Jerome Charyn was born and raised on the mean streets of the Bronx. He graduated cum laude from Columbia College. He has taught at Princeton, Columbia, Stanford, Rice, was Distinguished Visiting Professor at the City University of New York and is currently Distinguished Professor Emeritus at the American University of Paris. Charyn is a Guggenheim Fellow and has twice won fellowships from the National Endowment for the Arts. His stories and articles have appeared in The Atlantic, Paris Review, Esquire, American Scholar, New York Review of Books, New York Times, Ellery Queen and many other publications. Charyn's most recent books are The Secret Life of Emily Dickinson, I Am Abraham and Bitter Bronx: Thirteen Stories. His latest book is A Loaded Gun: Emily Dickinson for the 21st Century.

Links to connect with Jerome:
Web Site
Facebook
Twitter
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Links to connect with A Loaded Gun:
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Tuesday, June 7, 2016

Kathleen Gerard - The Thing Is - Review & Giveaway



About the Book

Can a woman mired deep in the throes of grief have her heart and soul rallied by a therapy dog named Prozac who possesses supernatural wisdom and a canine Mensa IQ? Meredith Mancuso is depressed. Ever since the death of her fiancĂ©, she has shrunk from the world. Even with her successful writing career, she's not motivated to work. When her sister, Monica, begs for a favor, Meredith wants nothing more than to say no. But she’s ultimately roped into pet-sitting an orphaned Yorkshire terrier named Prozac. Blessed with spiritual wisdom and a high IQ, Prozac is an active pet therapy dog. To heal broken-hearted Meredith, he rallies his fan club at Evergreen Gardens, an independent living facility, where he visits each week. Prozac and the community of resilient older folks challenged by losses of their own propel Meredith, often against her will, back into the land of the living. Meredith learns that most people carry some sort of burden, but it's still possible to find meaning, purpose, and joy—and even love—along the way. THE THING IS—a perfect read for fans of General Fiction, Contemporary Fiction, Romantic Comedy, and Dog and Pet Lovers!




My Review

Is this an endearing book about a dog? Yes. But it's more than that. The devastating ache of loss throbs through its pages from beginning to end. Even though the story is tempered with a good dose of humor and tail-wagging cuteness, be prepared—it's an emotional read with a capital E.

But that's what I like about it.

Author Kathleen Gerard doesn't sugarcoat anything. She doesn't patronize the reader by simply writing a standard dose of feel-good fluff. Her book is funny. It's sad. It leaves its mark on the heart by putting you inside a grieving woman's head. You feel everything she's feeling—why she's withdrawn, why she's given up on life, but then Gerard goes the extra mile by showing that woman's pain from the point of view of a therapy dog.

That's what got to me, feeling the pity the dog has for her. He doesn't want to see her so sad. He wants her to live again. And something about that, really tugs at the heartstrings. This little Yorkshire Terrier becomes her biggest cheerleader, rooting for her to take a chance on life again, encouraging her to follow his example and not be afraid to open up to people.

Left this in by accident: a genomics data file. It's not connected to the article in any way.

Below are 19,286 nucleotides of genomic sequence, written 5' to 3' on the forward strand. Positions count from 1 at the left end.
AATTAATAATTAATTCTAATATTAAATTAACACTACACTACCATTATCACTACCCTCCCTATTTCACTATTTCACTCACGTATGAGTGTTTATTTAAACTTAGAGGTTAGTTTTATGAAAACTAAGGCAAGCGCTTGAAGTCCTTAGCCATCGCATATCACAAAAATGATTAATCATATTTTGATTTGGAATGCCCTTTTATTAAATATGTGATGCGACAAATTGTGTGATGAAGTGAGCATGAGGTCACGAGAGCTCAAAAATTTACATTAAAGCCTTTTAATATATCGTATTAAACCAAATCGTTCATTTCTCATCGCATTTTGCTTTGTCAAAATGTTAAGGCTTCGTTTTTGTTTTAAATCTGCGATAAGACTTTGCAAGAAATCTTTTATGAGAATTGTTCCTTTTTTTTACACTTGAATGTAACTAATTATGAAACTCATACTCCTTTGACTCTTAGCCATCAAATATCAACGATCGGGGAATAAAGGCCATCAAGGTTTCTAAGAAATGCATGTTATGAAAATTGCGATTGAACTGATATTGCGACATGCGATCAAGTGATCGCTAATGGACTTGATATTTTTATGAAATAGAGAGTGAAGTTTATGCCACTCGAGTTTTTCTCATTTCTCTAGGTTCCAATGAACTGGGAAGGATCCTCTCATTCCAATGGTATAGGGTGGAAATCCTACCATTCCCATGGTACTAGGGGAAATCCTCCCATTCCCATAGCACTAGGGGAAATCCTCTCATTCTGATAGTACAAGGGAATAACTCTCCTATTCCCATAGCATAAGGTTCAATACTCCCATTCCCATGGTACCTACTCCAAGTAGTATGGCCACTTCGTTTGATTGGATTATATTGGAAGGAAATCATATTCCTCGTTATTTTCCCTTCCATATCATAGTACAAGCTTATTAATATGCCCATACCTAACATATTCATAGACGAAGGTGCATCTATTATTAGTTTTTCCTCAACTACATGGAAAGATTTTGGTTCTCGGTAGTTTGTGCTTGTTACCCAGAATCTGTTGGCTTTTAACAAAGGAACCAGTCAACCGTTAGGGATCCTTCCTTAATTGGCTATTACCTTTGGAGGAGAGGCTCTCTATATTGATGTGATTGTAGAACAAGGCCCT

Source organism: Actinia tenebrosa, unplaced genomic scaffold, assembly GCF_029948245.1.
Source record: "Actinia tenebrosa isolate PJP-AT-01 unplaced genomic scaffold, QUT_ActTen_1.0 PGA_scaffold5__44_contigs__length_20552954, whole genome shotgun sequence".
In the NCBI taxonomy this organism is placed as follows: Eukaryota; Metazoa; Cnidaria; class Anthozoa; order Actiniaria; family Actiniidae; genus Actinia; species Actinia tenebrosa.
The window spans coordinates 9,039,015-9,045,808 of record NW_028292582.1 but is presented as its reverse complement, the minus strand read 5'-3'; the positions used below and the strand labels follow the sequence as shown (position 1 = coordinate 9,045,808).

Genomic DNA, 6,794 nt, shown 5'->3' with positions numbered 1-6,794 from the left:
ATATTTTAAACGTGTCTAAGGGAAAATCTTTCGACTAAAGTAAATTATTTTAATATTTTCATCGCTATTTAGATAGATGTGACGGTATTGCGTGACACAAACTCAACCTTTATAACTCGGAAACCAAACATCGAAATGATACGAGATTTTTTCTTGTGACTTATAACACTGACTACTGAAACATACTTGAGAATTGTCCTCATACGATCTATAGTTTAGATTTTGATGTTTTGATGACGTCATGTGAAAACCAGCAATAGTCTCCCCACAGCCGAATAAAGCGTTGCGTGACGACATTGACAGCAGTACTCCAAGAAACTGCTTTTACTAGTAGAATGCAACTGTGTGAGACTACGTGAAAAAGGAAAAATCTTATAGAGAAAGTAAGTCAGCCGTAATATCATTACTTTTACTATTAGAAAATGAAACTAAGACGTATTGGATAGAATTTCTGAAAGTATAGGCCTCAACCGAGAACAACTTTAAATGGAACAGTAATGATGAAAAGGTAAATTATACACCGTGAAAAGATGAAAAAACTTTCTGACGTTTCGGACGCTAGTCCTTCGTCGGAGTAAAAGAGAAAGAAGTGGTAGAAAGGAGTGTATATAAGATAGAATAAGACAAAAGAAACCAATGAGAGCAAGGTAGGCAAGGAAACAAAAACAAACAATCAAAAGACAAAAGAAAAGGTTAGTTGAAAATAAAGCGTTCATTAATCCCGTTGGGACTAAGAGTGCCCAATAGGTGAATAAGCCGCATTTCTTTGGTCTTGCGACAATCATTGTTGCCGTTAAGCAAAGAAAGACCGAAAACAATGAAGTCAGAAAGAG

And the beautiful thing is, that little by little, that's exactly what she does.

***

The Thing Is can be purchased at:
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iTunes

Prices/Formats: $5.99 ebook, $14.99 paperback
Genre: Romantic Comedy
Pages: 299
Release: February 9, 2016
Publisher: Red Adept
ISBN: 9781940215587
Click to add to your Goodreads list.


About the Author

Kathleen Gerard writes across genres. Her work has been awarded many literary prizes and has been published in magazines, journals, widely anthologized and broadcast on National Public Radio (NPR). Kathleen writes and reviews books for Shelf Awareness. Kathleen's woman-in-jeopardy novel, IN TRANSIT, won "Best Romantic Fiction" at the New York Book Festival.

Links to connect with Kathleen:
Web Site
Facebook
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Blog
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Friday, November 20, 2015

Michael J. Bowler - Warrior Kids - Review & Giveaway



About the Book

The future looks bleak unless eighteen year-old Lance and his New Camelot Earth Warriors can save the planet from catastrophic climate change. 
Spurred by twelve year-olds Billy, Enya, Itzamna, and his ten-year-old brother, Chris, Lance creates a branch of Earth Warriors, a youth-led movement designed to save the earth from its greatest enemy – greed. His involvement leads to Earth Warrior crews springing up all across America. Millions of kids leap into action, paralyzing the country and alarming the rich and powerful. Having adopted his father’s philosophy of doing what’s right, rather than what’s easy, Lance makes serious enemies when he calls out New Camelot donors who represent fossil fuel or other polluting industries, and then barely escapes a series of "accidents” designed to kill him. When he challenges the United States Congress to step up and act immediately on the climate crisis, the attacks on him escalate. With the majority of America's kids on his side, Lance and his young Earth Warriors prepare for the United Nations Conference of the Parties in Paris, where they will call upon world leaders to stop talking about sustainability and start acting on it. But whoever wants him dead isn't giving up. Will Lance and his crew live long enough to even get to Paris? Warrior Kids is a standalone tale set within the Children of the Knight universe.